Where should the model intersect with the data? Let’s take a look.

Dana1981 uses the uproariously funny heading of “Accurate Graph”. Dana1981 then presents the corrected RealClimate graph that compares model outputs and OHC data. The graph is from the RealClimate post OHC Model/Obs Comparison Errata. Yup, that was the first time in two and a half years that RealClimate posted an “accurate graph” in one of their OHC model-data comparisons. I’m not sure Gavin Schmidt liked being reminded of that fact by Dana1981, but I sure appreciated it. I’ve reposted the graph here and thrown on another question for Dana1981. It is: Where would an extrapolation of the model mean trend (1993-2003) intersect the NODC OHC data, Dana1981?

Figure 3

Gavin Schmidt was kind enough to post the answer to my question. He provided it when he corrected the OHC model-data comparison graph in his post 2011 Updates to model-data comparisons. See Figure 4. I’ve noted the answer on the graph. They don’t intersect. In my graph, Figure 1, the model and data at least intersect during the ARGO era but in the RealClimate graph that Dana1981 calls an “accurate graph” they don’t intersect. Would you rather I shifted the model trend to the left, away from the OHC data, Dana1981? Would that make it an “accurate graph” for you?

Figure 4

Figure 5 is the same OHC model-data comparison graph from RealClimate. In it, though, I’ve highlighted the ARGO era, which is the period I presented in Figure 1. I removed the NODC data for 0-2000 meters since it has no bearing on this discussion. I’ve also approximated Tamino’s linear trend of the NODC OHC data from 1993 to 2002 that Dana1981 would like us to believe represents the model mean. Does Tamino’s linear trend come close to representing the model mean? Nope! For some reason, things that are blatantly obvious to most of us elude Dana1981 and his cohorts at SkepticalSeance.

Figure 5

What Dana1981 failed to realize is, when Tamino pulled the two sleights of hand with that graph (using the data instead of the model mean and using the trend of the data from 1993 to 2002 instead of 1993 to 2003), the erroneous data that RealClimate was posting at the time, Figure 6, was aligning with the bogus Tamino trend. That erroneous model trend only made it appear that Tamino’s presentation was right. But it never was.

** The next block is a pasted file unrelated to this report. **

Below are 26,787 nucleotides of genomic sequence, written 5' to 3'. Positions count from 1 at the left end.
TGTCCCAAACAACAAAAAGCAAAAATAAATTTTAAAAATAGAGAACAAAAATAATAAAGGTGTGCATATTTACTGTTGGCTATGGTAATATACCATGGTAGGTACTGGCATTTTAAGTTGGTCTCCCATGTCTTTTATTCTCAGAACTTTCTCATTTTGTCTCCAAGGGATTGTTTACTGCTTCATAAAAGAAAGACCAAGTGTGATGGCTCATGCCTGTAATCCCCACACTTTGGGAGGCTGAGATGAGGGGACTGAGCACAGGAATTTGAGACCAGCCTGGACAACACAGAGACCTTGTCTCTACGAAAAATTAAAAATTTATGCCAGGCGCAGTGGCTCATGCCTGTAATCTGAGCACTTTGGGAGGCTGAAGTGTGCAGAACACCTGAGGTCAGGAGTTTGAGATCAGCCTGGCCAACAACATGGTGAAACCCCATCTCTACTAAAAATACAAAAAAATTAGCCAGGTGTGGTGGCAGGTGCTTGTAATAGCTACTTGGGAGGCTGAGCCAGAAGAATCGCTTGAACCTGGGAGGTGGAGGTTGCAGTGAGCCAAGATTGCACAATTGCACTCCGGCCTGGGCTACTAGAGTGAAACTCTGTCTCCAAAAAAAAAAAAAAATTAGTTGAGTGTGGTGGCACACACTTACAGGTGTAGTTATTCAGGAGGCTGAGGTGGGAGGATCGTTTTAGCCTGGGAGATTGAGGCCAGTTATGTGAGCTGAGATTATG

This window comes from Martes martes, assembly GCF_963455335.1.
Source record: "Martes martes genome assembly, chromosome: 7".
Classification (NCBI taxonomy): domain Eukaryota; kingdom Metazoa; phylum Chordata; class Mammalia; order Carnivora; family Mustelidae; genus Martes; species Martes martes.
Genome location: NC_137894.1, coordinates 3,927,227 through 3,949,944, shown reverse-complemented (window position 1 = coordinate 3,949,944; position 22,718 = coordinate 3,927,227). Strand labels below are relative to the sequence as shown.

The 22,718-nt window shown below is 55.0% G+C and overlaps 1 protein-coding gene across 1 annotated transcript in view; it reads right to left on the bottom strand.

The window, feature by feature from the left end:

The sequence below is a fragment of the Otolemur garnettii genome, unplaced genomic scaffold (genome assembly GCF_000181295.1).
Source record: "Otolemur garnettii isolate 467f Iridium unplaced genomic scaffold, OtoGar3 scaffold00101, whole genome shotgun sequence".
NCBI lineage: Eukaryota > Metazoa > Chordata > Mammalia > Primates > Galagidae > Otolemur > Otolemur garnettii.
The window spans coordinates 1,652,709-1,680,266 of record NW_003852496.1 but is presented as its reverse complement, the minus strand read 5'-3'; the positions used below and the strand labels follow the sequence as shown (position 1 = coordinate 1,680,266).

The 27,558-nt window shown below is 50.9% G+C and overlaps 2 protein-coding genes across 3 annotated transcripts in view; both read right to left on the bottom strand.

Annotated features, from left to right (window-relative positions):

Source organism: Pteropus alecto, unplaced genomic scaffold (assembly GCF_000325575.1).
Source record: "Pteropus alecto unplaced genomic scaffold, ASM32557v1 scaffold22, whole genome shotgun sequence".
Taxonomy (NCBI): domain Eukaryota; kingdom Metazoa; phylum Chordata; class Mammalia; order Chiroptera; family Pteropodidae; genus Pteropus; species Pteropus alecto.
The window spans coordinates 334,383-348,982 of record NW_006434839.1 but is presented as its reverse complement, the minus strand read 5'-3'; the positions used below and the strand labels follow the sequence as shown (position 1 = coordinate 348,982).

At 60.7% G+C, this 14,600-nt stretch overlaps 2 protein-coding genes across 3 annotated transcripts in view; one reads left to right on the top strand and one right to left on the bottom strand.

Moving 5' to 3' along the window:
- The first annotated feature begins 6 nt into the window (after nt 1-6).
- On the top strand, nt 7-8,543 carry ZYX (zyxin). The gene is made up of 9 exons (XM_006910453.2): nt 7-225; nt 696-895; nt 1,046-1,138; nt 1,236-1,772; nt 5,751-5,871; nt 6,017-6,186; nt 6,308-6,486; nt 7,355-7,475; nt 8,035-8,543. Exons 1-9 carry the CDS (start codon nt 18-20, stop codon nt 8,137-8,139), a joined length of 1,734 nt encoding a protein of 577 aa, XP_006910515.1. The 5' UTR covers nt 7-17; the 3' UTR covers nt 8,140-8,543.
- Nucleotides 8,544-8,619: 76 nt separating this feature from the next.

Figure 6

I was going to overlook Dana1981’s complaint that I was neglecting a raft of other sources of OHC data, but I’ve decided to respond to it. I use the KNMI Climate Explorer as the source of data for my quarterly Ocean Heat Content updates. That fact is discussed in the first few paragraphs of those OHC updates. It’s tough to miss it, being right up front. I use data that’s readily available from KNMI in my posts for a reason: so that anyone can reproduce my graphs. Up until a few weeks ago, the NODC Ocean Heat Content data for 0-700 meters was the only updated Ocean Heat Content dataset available at the KNMI Climate Explorer. I would have been more than happy to include other OHC datasets, but there haven’t been any—until recently.

KNMI recently added an Ocean Heat Content dataset based on the UK Met Office EN3 analysis. I haven’t really investigated that dataset in depth (pardon the pun) so I haven’t prepared a full post about it. Figure 7 compares the UKMO EN3 data to the NODC ARGO-era OHC data for 0-700 meters and also to the GISS model trend. The UKMO EN3 data appears similar to the NODC’s ARGO-era OHC data before the NODC’s 2010 modifications. I’ll confirm that in an upcoming post. If you haven’t noticed, the trend of the ARGO-era UKMO EN3 OHC data (0-700 meters) is negative from January 2003 to March 2012.

Figure 7

The UKMO EN3 OHC data is presented in 4 depths at the KNMI Climate Explorer: 0-400m, 0-700m, 0-1000m, and 0-2000m. We can compare the global ARGO-era 0-2000 meter UKMO EN3 data to the trend of the GISS model mean for 0-750 meters, Figure 8. The models are still out of the ballpark. There’s no reason to search for the GISS model trend for 0-2000 meters to illustrate that point.

Figure 8

CLOSING

When Gavin Schmidt published those corrections to the RealClimate OHC model-data comparisons, I believed that no one would be foolish enough to ever again complain about where the OHC model trend and data intersected in my ARGO-era graphs. But I was proved wrong. Dana1981 raised the bar on foolishness. And his readers went along with it.